RMS in Vermont

Richard M. Stallman (RMS), founder of the free software movement and the Free Software Foundation (FSF), gave a speech on Copyright vs. Community at Saint Michael’s College on Thursday evening, and then a speech on The Free Software Movement at Champlain College on Friday morning. While I don’t agree with all of his ideas, here are a few interesting pieces from his talks.

He equates software freedom with human rights and says that we should have the following four freedoms when it comes to software:

  • “The freedom to run the program, for any purpose (freedom 0).
  • The freedom to study how the program works, and adapt it to your needs (freedom 1). Access to the source code is a precondition for this.
  • The freedom to redistribute copies so you can help your neighbor (freedom 2).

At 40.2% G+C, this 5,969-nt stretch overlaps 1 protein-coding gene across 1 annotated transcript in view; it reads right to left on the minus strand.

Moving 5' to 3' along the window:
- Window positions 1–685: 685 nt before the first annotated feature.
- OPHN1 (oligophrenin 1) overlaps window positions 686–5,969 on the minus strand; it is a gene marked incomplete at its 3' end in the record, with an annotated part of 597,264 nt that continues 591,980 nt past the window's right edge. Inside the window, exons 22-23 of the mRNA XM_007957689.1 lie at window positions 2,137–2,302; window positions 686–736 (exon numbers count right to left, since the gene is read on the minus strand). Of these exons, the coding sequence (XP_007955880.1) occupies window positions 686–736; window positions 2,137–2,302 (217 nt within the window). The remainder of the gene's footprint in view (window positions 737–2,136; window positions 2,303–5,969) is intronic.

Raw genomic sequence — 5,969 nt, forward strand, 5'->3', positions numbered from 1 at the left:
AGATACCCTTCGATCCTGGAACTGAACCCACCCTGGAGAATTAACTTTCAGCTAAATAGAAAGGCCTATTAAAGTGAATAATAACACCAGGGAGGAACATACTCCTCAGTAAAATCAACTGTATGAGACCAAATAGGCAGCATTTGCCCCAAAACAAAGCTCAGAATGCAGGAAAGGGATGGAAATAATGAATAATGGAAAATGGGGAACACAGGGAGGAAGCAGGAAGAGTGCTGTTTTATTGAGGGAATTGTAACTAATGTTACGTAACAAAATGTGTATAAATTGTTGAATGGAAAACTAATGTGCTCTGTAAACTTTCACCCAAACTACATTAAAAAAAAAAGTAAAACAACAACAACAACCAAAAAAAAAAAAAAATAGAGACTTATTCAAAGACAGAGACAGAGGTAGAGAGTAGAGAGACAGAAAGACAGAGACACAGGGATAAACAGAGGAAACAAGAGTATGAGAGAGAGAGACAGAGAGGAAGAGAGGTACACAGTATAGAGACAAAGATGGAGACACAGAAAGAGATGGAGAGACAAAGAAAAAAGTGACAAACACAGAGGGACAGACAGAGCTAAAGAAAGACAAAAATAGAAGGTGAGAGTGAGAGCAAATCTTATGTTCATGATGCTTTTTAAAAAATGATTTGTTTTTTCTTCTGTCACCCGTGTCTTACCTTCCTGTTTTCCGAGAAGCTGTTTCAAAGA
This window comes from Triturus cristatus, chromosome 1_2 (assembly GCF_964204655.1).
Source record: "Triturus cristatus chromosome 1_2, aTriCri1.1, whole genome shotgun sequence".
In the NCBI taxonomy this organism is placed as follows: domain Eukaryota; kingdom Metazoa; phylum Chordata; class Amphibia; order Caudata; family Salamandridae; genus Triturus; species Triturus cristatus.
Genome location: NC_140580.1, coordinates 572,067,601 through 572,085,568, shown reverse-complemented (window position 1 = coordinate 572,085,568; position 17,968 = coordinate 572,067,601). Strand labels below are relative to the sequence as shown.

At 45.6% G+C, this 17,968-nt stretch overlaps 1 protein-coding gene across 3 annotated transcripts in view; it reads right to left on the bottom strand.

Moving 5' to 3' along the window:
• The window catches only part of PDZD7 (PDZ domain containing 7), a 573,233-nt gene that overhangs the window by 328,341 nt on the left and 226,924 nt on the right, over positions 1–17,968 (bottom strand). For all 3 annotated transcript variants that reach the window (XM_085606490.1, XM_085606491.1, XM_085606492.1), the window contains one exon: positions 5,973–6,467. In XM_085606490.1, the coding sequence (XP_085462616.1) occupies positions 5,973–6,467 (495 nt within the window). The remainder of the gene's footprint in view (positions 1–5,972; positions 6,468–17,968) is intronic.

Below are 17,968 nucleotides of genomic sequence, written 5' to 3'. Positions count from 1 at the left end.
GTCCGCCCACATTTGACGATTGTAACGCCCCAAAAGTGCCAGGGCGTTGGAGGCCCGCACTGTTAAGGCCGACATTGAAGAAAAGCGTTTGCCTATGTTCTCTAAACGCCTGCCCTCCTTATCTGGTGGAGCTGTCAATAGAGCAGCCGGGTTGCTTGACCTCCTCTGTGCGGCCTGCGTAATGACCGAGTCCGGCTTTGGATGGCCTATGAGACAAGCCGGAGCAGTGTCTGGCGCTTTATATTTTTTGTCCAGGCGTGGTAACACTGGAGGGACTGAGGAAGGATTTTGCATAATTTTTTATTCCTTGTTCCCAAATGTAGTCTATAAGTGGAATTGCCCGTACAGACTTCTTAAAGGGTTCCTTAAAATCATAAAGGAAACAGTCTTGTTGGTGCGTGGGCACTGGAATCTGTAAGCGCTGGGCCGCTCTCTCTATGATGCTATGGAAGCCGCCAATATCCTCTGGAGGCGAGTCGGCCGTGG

• The freedom to improve the program, and release your improvements to the public, so that the whole community benefits (freedom 3). Access to the source code is a precondition for this.”

RMS seemed more comfortable during his Free Software Movement speech and bit out of his depth in the Copyright vs. Community speech. While I believe he has done a lot of research and thinking about the issue, his attempts to apply these four freedoms to works other than software seemed a bit strained. Having said that, I completely agree that the current copyright system is broken and needs to be fixed to give people more freedom. I am just not sure that the fix is as simple as what he proposes (at least for non-software works).

I completely agree that it is an educational institutions moral duty to only use free software (free as in speech, not free as in beer). I would be interested in hearing from people who have had success in convincing education institutions to switch to free software. I would extend this argument to say that it is the moral duty of our government to only use free software. If it’s payed for with taxpayer money then we should have the four freedoms on that software.